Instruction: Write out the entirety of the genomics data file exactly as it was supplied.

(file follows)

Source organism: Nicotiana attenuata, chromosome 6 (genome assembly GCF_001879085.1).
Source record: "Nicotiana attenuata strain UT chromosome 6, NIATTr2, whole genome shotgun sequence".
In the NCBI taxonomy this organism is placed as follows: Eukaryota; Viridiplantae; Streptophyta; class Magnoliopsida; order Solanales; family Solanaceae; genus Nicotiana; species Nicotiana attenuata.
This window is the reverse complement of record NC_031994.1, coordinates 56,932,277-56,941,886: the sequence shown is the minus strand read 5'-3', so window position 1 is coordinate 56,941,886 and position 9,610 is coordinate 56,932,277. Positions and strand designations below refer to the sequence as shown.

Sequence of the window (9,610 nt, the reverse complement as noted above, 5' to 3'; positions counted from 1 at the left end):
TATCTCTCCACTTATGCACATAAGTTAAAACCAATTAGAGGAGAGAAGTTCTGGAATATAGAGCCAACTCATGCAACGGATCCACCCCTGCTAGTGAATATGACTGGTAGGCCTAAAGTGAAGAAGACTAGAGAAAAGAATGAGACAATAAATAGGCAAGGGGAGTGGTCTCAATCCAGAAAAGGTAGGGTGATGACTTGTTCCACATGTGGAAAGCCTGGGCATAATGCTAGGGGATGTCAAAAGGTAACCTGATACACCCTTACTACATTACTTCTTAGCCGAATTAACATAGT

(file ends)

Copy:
Source organism: Nicotiana attenuata, chromosome 6 (genome assembly GCF_001879085.1).
Source record: "Nicotiana attenuata strain UT chromosome 6, NIATTr2, whole genome shotgun sequence".
In the NCBI taxonomy this organism is placed as follows: Eukaryota; Viridiplantae; Streptophyta; class Magnoliopsida; order Solanales; family Solanaceae; genus Nicotiana; species Nicotiana attenuata.
This window is the reverse complement of record NC_031994.1, coordinates 56,932,277-56,941,886: the sequence shown is the minus strand read 5'-3', so window position 1 is coordinate 56,941,886 and position 9,610 is coordinate 56,932,277. Positions and strand designations below refer to the sequence as shown.

Sequence of the window (9,610 nt, the reverse complement as noted above, 5' to 3'; positions counted from 1 at the left end):
TATCTCTCCACTTATGCACATAAGTTAAAACCAATTAGAGGAGAGAAGTTCTGGAATATAGAGCCAACTCATGCAACGGATCCACCCCTGCTAGTGAATATGACTGGTAGGCCTAAAGTGAAGAAGACTAGAGAAAAGAATGAGACAATAAATAGGCAAGGGGAGTGGTCTCAATCCAGAAAAGGTAGGGTGATGACTTGTTCCACATGTGGAAAGCCTGGGCATAATGCTAGGGGATGTCAAAAGGTAACCTGATACACCCTTACTACATTACTTCTTAGCCGAATTAACATAGT